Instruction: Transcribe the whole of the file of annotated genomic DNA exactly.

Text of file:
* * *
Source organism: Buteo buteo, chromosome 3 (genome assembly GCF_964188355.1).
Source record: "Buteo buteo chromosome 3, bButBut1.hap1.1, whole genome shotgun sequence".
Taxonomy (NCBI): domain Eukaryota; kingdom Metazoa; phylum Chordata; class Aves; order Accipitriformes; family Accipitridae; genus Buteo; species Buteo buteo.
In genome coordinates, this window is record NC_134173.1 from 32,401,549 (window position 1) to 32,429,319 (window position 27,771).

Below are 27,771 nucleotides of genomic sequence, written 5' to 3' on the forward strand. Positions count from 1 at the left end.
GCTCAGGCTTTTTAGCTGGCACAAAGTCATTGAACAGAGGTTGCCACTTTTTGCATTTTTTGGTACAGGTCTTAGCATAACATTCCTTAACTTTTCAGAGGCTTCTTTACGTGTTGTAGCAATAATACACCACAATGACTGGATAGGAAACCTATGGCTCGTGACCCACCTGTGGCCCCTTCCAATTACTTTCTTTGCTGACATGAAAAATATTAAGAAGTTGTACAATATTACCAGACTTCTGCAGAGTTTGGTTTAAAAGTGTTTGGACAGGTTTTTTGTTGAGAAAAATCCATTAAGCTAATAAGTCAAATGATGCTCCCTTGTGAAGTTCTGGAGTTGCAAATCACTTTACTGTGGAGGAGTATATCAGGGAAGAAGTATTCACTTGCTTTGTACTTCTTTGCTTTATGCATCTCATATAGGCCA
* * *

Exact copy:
Source organism: Buteo buteo, chromosome 3 (genome assembly GCF_964188355.1).
Source record: "Buteo buteo chromosome 3, bButBut1.hap1.1, whole genome shotgun sequence".
Taxonomy (NCBI): domain Eukaryota; kingdom Metazoa; phylum Chordata; class Aves; order Accipitriformes; family Accipitridae; genus Buteo; species Buteo buteo.
In genome coordinates, this window is record NC_134173.1 from 32,401,549 (window position 1) to 32,429,319 (window position 27,771).

Below are 27,771 nucleotides of genomic sequence, written 5' to 3' on the forward strand. Positions count from 1 at the left end.
GCTCAGGCTTTTTAGCTGGCACAAAGTCATTGAACAGAGGTTGCCACTTTTTGCATTTTTTGGTACAGGTCTTAGCATAACATTCCTTAACTTTTCAGAGGCTTCTTTACGTGTTGTAGCAATAATACACCACAATGACTGGATAGGAAACCTATGGCTCGTGACCCACCTGTGGCCCCTTCCAATTACTTTCTTTGCTGACATGAAAAATATTAAGAAGTTGTACAATATTACCAGACTTCTGCAGAGTTTGGTTTAAAAGTGTTTGGACAGGTTTTTTGTTGAGAAAAATCCATTAAGCTAATAAGTCAAATGATGCTCCCTTGTGAAGTTCTGGAGTTGCAAATCACTTTACTGTGGAGGAGTATATCAGGGAAGAAGTATTCACTTGCTTTGTACTTCTTTGCTTTATGCATCTCATATAGGCCA